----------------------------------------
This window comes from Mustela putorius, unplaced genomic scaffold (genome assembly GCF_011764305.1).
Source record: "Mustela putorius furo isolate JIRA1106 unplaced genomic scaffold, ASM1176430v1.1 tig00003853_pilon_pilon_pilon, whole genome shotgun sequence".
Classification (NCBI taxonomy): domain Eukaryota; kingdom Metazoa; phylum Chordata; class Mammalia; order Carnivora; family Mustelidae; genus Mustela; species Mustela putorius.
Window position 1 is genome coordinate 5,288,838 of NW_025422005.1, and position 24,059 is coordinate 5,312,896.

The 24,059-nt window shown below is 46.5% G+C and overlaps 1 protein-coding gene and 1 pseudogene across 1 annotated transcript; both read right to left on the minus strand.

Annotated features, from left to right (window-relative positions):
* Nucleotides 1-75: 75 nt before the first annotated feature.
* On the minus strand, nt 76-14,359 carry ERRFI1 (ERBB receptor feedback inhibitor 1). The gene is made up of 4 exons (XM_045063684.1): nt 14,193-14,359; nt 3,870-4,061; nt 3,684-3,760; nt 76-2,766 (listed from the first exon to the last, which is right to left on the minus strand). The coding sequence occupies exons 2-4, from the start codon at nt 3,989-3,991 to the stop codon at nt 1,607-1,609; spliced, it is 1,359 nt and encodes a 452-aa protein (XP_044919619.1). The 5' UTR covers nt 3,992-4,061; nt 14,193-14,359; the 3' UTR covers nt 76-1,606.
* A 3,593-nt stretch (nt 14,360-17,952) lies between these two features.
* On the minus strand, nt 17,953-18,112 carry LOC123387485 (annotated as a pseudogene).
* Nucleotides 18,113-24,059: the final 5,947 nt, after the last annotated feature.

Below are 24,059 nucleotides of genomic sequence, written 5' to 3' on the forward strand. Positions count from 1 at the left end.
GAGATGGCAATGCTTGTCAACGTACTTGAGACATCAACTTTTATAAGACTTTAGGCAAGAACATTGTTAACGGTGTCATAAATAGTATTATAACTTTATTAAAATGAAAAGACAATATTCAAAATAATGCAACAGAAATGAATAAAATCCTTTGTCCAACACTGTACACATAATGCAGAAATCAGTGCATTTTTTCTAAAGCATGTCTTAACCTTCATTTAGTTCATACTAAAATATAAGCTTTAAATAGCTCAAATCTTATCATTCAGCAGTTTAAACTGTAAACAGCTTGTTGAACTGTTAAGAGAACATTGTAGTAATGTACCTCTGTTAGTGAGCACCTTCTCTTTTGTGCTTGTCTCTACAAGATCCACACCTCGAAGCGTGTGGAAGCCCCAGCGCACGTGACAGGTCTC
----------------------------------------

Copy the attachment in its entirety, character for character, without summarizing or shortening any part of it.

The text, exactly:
This window comes from Mustela putorius, unplaced genomic scaffold (genome assembly GCF_011764305.1).
Source record: "Mustela putorius furo isolate JIRA1106 unplaced genomic scaffold, ASM1176430v1.1 tig00003853_pilon_pilon_pilon, whole genome shotgun sequence".
Classification (NCBI taxonomy): domain Eukaryota; kingdom Metazoa; phylum Chordata; class Mammalia; order Carnivora; family Mustelidae; genus Mustela; species Mustela putorius.
Window position 1 is genome coordinate 5,288,838 of NW_025422005.1, and position 24,059 is coordinate 5,312,896.

The 24,059-nt window shown below is 46.5% G+C and overlaps 1 protein-coding gene and 1 pseudogene across 1 annotated transcript; both read right to left on the minus strand.

Annotated features, from left to right (window-relative positions):
* Nucleotides 1-75: 75 nt before the first annotated feature.
* On the minus strand, nt 76-14,359 carry ERRFI1 (ERBB receptor feedback inhibitor 1). The gene is made up of 4 exons (XM_045063684.1): nt 14,193-14,359; nt 3,870-4,061; nt 3,684-3,760; nt 76-2,766 (listed from the first exon to the last, which is right to left on the minus strand). The coding sequence occupies exons 2-4, from the start codon at nt 3,989-3,991 to the stop codon at nt 1,607-1,609; spliced, it is 1,359 nt and encodes a 452-aa protein (XP_044919619.1). The 5' UTR covers nt 3,992-4,061; nt 14,193-14,359; the 3' UTR covers nt 76-1,606.
* A 3,593-nt stretch (nt 14,360-17,952) lies between these two features.
* On the minus strand, nt 17,953-18,112 carry LOC123387485 (annotated as a pseudogene).
* Nucleotides 18,113-24,059: the final 5,947 nt, after the last annotated feature.

Below are 24,059 nucleotides of genomic sequence, written 5' to 3' on the forward strand. Positions count from 1 at the left end.
GAGATGGCAATGCTTGTCAACGTACTTGAGACATCAACTTTTATAAGACTTTAGGCAAGAACATTGTTAACGGTGTCATAAATAGTATTATAACTTTATTAAAATGAAAAGACAATATTCAAAATAATGCAACAGAAATGAATAAAATCCTTTGTCCAACACTGTACACATAATGCAGAAATCAGTGCATTTTTTCTAAAGCATGTCTTAACCTTCATTTAGTTCATACTAAAATATAAGCTTTAAATAGCTCAAATCTTATCATTCAGCAGTTTAAACTGTAAACAGCTTGTTGAACTGTTAAGAGAACATTGTAGTAATGTACCTCTGTTAGTGAGCACCTTCTCTTTTGTGCTTGTCTCTACAAGATCCACACCTCGAAGCGTGTGGAAGCCCCAGCGCACGTGACAGGTCTC